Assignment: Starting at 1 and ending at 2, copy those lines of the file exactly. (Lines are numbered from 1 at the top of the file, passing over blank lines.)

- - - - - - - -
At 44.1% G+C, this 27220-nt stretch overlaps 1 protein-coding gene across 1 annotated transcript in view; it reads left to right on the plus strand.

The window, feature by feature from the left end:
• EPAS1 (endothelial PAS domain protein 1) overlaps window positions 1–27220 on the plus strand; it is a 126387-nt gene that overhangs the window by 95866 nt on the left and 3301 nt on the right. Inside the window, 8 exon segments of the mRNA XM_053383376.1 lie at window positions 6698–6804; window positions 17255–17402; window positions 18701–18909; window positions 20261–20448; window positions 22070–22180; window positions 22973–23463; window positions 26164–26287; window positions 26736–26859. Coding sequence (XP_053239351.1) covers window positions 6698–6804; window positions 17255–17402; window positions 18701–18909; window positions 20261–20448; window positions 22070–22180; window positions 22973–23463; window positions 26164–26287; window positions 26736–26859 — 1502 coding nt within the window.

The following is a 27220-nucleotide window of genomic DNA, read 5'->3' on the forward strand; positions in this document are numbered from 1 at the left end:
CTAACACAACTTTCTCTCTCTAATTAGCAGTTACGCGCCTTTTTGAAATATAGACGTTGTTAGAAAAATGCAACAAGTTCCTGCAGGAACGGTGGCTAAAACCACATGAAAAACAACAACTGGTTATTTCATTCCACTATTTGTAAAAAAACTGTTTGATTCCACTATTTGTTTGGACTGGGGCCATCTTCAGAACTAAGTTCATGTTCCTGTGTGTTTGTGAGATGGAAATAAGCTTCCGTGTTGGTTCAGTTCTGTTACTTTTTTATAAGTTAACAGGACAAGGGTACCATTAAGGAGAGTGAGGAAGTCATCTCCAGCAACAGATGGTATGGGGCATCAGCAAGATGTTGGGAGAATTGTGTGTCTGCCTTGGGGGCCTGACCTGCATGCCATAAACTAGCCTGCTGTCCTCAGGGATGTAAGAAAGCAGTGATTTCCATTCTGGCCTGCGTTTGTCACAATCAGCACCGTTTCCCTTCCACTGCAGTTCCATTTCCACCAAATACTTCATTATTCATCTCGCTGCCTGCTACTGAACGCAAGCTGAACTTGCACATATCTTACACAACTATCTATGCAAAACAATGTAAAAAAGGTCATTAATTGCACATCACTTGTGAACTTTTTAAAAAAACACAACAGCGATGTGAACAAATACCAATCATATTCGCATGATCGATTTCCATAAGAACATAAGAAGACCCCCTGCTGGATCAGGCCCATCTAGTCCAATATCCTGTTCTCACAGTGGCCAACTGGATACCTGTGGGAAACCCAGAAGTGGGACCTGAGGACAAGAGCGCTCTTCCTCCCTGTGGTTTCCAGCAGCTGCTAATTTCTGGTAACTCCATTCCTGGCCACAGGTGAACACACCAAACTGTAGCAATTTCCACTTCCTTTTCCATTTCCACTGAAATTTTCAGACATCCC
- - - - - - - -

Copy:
At 44.1% G+C, this 27220-nt stretch overlaps 1 protein-coding gene across 1 annotated transcript in view; it reads left to right on the plus strand.

The window, feature by feature from the left end: